A Prolegomena to Prayer. Part VI-3.

A Prolegomena to Prayer. Part VI-3. June 18, 2010

Part VI-2.

Because of the vast, incomprehensible nature of God, as well as the diversity of personal capabilities found amongst us, there are various ways our union with God can be experienced. Sometimes we will find authors expressing one aspect over another, because it is what they have come to experience. At other times, we will find authors which appear to differ from each other, but ultimately end up offering explanations of the same type of experience. We must understand, however, that there will be times when the experiences of different people are quite different, and this does not mean there is anything wrong with one experience or another, because when we find a diversity of experiences, there will still be elements which unite them together. They will be complementary, sometimes paradoxically so, but nonetheless authentic. This explains why there are a variety of valid spiritual traditions which deal with and explain mystical experiences. They hold God and God’s grace in common, but they come to experience God in different ways. If we follow the spiritual guidance of one tradition, we will likely be led, through grace, to receive its experience of God’s glory; if we follow the spiritual tradition of another, we will be likely led to experience the glory of God according to its example. We must not believe anyone is limited to the experience of the tradition they follow, for God’s grace transcends technique and one’s subjective nature will be different, but these traditions help form the person so as to become similar to their master and so likely to experience the glorification similar to the one leading them on the path to God. Two such examples we can mention are the teachings associated with St Gregory Palamas, on the one hand, and Meister Eckhart, on the other.[1]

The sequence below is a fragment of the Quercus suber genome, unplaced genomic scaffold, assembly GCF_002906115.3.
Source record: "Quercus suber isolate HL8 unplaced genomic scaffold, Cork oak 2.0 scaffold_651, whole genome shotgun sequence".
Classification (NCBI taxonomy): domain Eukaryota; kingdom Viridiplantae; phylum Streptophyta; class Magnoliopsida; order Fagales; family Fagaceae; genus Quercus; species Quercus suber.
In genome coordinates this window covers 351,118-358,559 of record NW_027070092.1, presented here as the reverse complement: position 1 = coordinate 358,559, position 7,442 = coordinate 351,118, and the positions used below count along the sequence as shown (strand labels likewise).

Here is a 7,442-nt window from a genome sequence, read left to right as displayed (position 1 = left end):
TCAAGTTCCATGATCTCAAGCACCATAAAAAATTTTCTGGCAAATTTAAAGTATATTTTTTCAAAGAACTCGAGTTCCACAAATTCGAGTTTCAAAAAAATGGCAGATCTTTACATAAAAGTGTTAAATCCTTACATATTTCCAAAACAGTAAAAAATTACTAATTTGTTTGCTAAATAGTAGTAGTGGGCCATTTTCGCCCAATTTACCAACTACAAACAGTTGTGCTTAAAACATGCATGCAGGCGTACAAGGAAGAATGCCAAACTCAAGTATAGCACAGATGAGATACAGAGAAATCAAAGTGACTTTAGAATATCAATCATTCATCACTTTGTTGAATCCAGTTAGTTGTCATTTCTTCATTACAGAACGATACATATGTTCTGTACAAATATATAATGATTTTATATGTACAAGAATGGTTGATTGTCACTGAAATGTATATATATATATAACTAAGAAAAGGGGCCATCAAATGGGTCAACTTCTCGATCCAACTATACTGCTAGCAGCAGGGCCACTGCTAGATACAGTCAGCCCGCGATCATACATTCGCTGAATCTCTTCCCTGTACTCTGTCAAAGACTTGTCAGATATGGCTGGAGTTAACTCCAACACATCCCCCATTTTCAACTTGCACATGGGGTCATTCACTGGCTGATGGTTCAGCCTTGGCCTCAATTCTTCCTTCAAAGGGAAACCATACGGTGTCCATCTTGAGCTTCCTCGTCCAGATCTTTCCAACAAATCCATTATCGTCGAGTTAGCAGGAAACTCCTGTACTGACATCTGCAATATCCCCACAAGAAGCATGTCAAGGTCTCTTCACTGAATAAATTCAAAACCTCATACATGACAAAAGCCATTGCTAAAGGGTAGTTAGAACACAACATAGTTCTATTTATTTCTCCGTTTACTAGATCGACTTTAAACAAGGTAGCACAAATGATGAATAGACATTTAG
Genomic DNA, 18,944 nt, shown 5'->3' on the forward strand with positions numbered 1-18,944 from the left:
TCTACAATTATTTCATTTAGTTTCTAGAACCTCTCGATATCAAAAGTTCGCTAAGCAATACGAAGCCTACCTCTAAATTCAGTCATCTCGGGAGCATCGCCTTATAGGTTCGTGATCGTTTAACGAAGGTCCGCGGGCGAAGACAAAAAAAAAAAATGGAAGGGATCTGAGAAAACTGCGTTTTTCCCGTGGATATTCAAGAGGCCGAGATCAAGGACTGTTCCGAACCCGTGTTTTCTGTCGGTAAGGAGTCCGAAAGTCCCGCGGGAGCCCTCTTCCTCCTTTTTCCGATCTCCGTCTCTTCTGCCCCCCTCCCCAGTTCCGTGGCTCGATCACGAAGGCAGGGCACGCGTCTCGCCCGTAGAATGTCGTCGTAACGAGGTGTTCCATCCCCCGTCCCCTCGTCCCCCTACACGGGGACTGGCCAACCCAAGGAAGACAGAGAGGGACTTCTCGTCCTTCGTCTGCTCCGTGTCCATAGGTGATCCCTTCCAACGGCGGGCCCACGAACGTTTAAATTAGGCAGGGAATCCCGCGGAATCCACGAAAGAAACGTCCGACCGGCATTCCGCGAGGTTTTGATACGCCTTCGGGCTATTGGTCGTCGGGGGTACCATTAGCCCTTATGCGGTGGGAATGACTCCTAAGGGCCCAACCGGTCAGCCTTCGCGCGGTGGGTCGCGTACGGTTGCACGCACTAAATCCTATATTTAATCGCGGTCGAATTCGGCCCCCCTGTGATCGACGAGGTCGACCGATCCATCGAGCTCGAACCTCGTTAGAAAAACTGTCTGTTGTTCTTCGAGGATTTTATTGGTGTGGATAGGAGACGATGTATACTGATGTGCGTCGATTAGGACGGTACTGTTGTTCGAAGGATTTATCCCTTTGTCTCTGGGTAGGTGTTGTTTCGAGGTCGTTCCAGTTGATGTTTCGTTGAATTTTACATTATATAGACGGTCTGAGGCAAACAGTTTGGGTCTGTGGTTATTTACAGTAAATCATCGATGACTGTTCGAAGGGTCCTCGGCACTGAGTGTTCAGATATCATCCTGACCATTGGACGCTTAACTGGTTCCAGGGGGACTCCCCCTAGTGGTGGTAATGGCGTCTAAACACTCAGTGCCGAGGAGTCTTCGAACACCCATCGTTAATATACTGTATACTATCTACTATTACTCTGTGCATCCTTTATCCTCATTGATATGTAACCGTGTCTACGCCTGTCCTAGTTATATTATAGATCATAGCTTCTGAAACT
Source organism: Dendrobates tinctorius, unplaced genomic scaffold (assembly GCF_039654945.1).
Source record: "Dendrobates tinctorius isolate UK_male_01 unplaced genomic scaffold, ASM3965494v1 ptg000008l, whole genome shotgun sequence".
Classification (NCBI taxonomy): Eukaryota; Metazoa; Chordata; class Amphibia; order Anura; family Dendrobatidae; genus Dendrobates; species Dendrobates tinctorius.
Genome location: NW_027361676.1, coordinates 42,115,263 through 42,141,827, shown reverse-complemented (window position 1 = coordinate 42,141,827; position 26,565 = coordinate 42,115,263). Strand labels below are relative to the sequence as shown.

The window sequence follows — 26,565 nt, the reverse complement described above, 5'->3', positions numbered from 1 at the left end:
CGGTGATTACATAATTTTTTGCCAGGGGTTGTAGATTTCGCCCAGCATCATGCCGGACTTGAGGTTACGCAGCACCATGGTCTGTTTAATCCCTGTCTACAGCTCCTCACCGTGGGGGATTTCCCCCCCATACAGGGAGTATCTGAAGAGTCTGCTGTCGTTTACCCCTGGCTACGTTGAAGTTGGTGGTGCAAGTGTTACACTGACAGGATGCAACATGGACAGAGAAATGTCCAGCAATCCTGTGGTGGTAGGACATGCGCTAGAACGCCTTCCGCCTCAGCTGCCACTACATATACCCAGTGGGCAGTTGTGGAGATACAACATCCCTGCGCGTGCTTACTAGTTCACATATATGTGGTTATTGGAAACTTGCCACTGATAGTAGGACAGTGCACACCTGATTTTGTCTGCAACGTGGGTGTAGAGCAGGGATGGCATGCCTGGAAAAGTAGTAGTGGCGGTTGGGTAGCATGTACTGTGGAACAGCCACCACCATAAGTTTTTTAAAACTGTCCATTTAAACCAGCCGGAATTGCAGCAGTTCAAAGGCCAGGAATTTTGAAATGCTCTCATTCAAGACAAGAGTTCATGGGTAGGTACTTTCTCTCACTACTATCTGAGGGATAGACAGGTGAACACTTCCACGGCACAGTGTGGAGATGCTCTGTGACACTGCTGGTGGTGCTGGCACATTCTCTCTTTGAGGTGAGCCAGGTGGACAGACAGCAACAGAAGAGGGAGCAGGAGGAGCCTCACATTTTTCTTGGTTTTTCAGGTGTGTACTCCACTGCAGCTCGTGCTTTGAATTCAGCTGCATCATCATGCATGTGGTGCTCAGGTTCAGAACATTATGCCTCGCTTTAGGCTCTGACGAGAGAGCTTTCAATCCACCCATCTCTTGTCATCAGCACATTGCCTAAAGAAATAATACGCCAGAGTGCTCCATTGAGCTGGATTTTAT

St Gregory Palamas describes our union with God in relation to the transfiguration of Christ; the light which the Apostles saw coming from Christ reveals the bodily glory we are capable of receiving through our participation in the uncreated energies of God. It is very incarnational, because it reflects upon the participation of God within the body, and indeed, presents a more “technical” approach by which one can purify oneself and wait, with patience, for God’s grace. One learns to unite one’s breath with prayer, to focus on one’s body as a place for God’s grace. Our experience with God is seen as enlightenment, with our intellect illuminated by the Holy Spirit:

Our power of perception shows us that we are being formed into the divine likeness; but the perfecting of this likeness we shall know only by the light of grace. But no one can acquire spiritual love unless he experiences fully and clearly the illumination of the Holy Spirit. If the intellect does not receive the perfection of the divine likeness through such illumination, although it may have almost every other virtue, it will still have no share in perfect love. [2]